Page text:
Composer: Carl Nielsen
Instrument: Flute and Piano
Duration: 10 min.
Adapted and edited by András Adorján
András Adorján, flute
Tove Lønskov, piano
from CD ”Dannemark, Dannemark”, AJPR / Premiers Horizons – CD ref. 070.150
Carl Nielsen (1865-1931) has written very little for the flute beside his Flute Concerto. Although he did not consider the piano to be „his“ instrument, he wrote quite important piano cycles. The Chaconne for piano, opus 32, CNW 86, FS 79 from 1916/17 is considered to be one of his best instrumental compositions, which is played very frequently in spite of its great technical challenges. As the cantabile melody of the main voice of the Chaconne is well suited for a melody instrument, there were only minor modifications necessary for this arrangement and thus give flautists a further possibility for an insight into the unique musical universe of Carl Nielsen.
Flute and Piano
About the composer +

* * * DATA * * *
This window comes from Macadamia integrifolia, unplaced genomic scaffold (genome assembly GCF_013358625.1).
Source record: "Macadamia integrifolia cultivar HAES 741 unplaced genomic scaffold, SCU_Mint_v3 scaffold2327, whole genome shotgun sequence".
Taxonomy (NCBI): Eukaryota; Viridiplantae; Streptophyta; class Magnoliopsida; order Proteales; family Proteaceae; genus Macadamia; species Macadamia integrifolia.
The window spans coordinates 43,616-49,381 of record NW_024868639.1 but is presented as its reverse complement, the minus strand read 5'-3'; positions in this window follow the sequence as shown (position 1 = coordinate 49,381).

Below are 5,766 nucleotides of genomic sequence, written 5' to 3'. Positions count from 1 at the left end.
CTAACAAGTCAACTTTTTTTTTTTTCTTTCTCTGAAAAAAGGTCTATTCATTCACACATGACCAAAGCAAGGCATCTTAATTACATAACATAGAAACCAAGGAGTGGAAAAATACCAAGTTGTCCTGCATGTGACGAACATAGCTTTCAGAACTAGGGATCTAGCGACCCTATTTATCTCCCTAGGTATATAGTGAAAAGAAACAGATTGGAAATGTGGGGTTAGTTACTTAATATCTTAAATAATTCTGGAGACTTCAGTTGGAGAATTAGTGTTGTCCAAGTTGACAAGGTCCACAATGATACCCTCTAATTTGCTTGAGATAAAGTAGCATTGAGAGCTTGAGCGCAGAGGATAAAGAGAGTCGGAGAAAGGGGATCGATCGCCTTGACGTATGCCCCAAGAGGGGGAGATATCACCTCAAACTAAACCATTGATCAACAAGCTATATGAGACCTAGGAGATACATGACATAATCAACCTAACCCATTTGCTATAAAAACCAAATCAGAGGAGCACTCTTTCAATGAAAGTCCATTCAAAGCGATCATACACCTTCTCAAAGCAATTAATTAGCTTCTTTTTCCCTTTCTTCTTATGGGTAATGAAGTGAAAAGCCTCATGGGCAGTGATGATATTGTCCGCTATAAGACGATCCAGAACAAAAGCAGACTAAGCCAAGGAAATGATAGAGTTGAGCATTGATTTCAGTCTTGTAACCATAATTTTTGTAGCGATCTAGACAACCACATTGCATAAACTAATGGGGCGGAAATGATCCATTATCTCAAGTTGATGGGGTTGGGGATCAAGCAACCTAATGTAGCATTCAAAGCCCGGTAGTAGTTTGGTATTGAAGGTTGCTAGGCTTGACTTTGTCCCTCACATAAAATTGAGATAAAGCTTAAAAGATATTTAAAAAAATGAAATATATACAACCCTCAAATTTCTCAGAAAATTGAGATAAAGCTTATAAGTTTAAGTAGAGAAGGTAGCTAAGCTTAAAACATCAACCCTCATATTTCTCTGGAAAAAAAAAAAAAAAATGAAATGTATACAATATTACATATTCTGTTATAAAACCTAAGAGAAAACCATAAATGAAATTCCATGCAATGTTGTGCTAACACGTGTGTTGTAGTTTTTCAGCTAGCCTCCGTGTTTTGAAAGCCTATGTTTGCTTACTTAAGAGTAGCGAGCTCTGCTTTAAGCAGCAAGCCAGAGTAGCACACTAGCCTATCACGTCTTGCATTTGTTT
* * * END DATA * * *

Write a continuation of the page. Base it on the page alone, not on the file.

Carl August Nielsen (9 June 1865 – 3 October 1931) was a Danish musician, conductor and violinist, widely recognized as his country's greatest composer. Brought up by poor but musically talented parents on the island of Funen, he demonstrated his musical abilities at an early age. He initially played in a military band before attending the Royal Danish Academy of Music in Copenhagen from 1884 until December 1886. He premiered his Op. 1, Suite for Strings, in 1888, at the age of 23. The following year, Nielsen began a 16-year stint as a second violinist in the prestigious Royal Danish Orchestra under the conductor Johan Svendsen, during which he played in Giuseppe Verdi's Falstaff and Otello at their Danish premieres. In 1916, he took a post teaching at the Royal Academy and continued to work there until his death.